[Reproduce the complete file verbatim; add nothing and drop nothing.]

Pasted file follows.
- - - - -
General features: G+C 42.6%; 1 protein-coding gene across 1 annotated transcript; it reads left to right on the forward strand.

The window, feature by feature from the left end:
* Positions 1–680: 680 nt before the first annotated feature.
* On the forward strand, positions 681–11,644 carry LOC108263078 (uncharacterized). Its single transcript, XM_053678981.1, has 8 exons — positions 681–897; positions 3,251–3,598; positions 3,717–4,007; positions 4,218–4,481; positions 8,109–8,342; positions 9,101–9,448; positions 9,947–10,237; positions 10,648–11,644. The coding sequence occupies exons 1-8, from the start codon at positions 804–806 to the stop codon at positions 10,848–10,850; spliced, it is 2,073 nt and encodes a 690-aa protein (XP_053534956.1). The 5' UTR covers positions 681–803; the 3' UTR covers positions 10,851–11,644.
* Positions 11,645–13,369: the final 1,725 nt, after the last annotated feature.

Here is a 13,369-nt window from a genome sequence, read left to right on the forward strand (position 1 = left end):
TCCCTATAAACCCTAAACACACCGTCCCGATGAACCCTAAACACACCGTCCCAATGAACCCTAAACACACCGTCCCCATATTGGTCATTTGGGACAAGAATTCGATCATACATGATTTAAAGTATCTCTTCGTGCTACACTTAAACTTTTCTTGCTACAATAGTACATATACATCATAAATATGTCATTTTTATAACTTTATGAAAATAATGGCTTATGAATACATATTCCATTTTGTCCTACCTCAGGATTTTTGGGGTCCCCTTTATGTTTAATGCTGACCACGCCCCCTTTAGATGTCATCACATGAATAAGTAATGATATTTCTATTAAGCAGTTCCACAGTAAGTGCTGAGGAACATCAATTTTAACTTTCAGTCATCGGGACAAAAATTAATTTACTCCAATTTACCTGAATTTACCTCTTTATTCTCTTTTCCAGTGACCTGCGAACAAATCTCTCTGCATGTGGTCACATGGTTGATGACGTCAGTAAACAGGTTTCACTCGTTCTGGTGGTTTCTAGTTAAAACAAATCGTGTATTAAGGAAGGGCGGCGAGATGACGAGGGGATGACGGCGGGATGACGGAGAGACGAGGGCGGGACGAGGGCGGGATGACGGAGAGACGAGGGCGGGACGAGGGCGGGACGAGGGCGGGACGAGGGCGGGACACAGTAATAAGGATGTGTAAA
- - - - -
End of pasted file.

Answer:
General features: G+C 42.6%; 1 protein-coding gene across 1 annotated transcript; it reads left to right on the forward strand.

The window, feature by feature from the left end:
* Positions 1–680: 680 nt before the first annotated feature.
* On the forward strand, positions 681–11,644 carry LOC108263078 (uncharacterized). Its single transcript, XM_053678981.1, has 8 exons — positions 681–897; positions 3,251–3,598; positions 3,717–4,007; positions 4,218–4,481; positions 8,109–8,342; positions 9,101–9,448; positions 9,947–10,237; positions 10,648–11,644. The coding sequence occupies exons 1-8, from the start codon at positions 804–806 to the stop codon at positions 10,848–10,850; spliced, it is 2,073 nt and encodes a 690-aa protein (XP_053534956.1). The 5' UTR covers positions 681–803; the 3' UTR covers positions 10,851–11,644.
* Positions 11,645–13,369: the final 1,725 nt, after the last annotated feature.

Here is a 13,369-nt window from a genome sequence, read left to right on the forward strand (position 1 = left end):
TCCCTATAAACCCTAAACACACCGTCCCGATGAACCCTAAACACACCGTCCCAATGAACCCTAAACACACCGTCCCCATATTGGTCATTTGGGACAAGAATTCGATCATACATGATTTAAAGTATCTCTTCGTGCTACACTTAAACTTTTCTTGCTACAATAGTACATATACATCATAAATATGTCATTTTTATAACTTTATGAAAATAATGGCTTATGAATACATATTCCATTTTGTCCTACCTCAGGATTTTTGGGGTCCCCTTTATGTTTAATGCTGACCACGCCCCCTTTAGATGTCATCACATGAATAAGTAATGATATTTCTATTAAGCAGTTCCACAGTAAGTGCTGAGGAACATCAATTTTAACTTTCAGTCATCGGGACAAAAATTAATTTACTCCAATTTACCTGAATTTACCTCTTTATTCTCTTTTCCAGTGACCTGCGAACAAATCTCTCTGCATGTGGTCACATGGTTGATGACGTCAGTAAACAGGTTTCACTCGTTCTGGTGGTTTCTAGTTAAAACAAATCGTGTATTAAGGAAGGGCGGCGAGATGACGAGGGGATGACGGCGGGATGACGGAGAGACGAGGGCGGGACGAGGGCGGGATGACGGAGAGACGAGGGCGGGACGAGGGCGGGACGAGGGCGGGACGAGGGCGGGACACAGTAATAAGGATGTGTAAA